As Rutherford County’s growth far exceeds its ability to fund new schools, one county commissioner has some ideas that could save tax dollars in the long run.
One county commissioner thinks classrooms should be used more by giving high school students more options in their schedules. (File photo)
County Commissioner Jeff Jordan (Dist. 13), who is also chairman of the Health and Education Committee, said he believes there are some problems with the way Rutherford County and many other counties handle issues of growth and overcrowding in the school system, which is to keep building new schools.
“I want to educate better and cheaper,” Jordan said. “I’m thinking we’ve got a lot of things we can do.”
His idea is to have a longer school day and school year with three semesters per year as opposed to the current two-semester year, allowing students and parents some choice in deciding when they go to school. Jordan’s concept would only affect local high schools.
Students would go to school any two out of the three semesters with an option to attend all three semesters and graduate early.
Jordan argues this kind of flexibility could relieve overcrowding issues as not all students zoned for a school will be sharing the building, teachers and lunch line at the same time.
“We could educate a lot more people and not have to build a very expensive building,” Jordan said.
Stewart’s Creek High School, which will open its doors next year, is expected to cost taxpayers more than $142 million over the next 20 years. Jordan estimates $22 million alone will be paid toward interest on borrowing to build the school.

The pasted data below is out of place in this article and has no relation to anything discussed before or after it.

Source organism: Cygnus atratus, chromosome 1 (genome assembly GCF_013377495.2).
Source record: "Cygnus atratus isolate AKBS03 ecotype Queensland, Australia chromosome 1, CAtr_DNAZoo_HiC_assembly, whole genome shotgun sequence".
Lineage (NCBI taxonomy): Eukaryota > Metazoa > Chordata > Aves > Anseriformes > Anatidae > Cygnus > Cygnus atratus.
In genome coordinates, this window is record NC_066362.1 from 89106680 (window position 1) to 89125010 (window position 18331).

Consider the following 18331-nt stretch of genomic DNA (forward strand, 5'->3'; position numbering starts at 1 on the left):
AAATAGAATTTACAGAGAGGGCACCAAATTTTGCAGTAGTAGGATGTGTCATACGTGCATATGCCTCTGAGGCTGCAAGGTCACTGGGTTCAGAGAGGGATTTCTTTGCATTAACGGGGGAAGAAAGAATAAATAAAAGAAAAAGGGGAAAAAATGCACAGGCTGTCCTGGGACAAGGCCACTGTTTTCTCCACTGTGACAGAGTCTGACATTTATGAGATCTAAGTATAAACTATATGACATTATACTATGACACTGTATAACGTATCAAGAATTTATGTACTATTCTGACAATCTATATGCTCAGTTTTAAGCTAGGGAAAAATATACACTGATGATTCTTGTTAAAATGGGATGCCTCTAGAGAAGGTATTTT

The need for another high school, or two, or three, will be likely long before the 20-year loan on Stewart’s Creek is paid off resulting in an enormous amount of debt for taxpayers to carry.
“I submit that the student does not get much benefit. They do not receive a better education in the new building than the old,” Jordan said.
He said Rutherford County’s multimillion dollar schools are closed more often than they are used for educating between holidays, breaks, in-service days and half-days.
“It takes us 300 days to educate for the state required 180 days,” Jordan said.
Schools are also closed after 3 p.m. in most cases, which Jordan argues is another inefficient use of a costly building.
“I want to give students an opportunity to come back at night,” he said. “It will keep these individuals out of the buildings during the day when the schools are overcrowded.”
He also suggested online classes should be explored as an option.
Jordan explained the county would have to hire more teachers under his concept, which will be costly, though much less expensive than the next few multimillion dollar buildings, and taxpayers would be putting their money into education rather than buildings.
“We are not going to have to tax for the building or tax to pay the interest on that building,” Jordan said. “We would be better off to pour that money into teachers, teacher aids and programs, instead of architect fees and furniture.”
Jordan made very clear he is merely suggesting a committee be formed to discuss ways to make more efficient use of Rutherford County’s high schools and is not proposing the county make the specific changes he has discussed nor does he have the authority to do so.
Rutherford County Mayor Ernest Burgess will have to decide whether or not to explore Jordan’s ideas.
The Murfreesboro Post will follow up with county and school board officials next week, along with the Rutherford Education Association.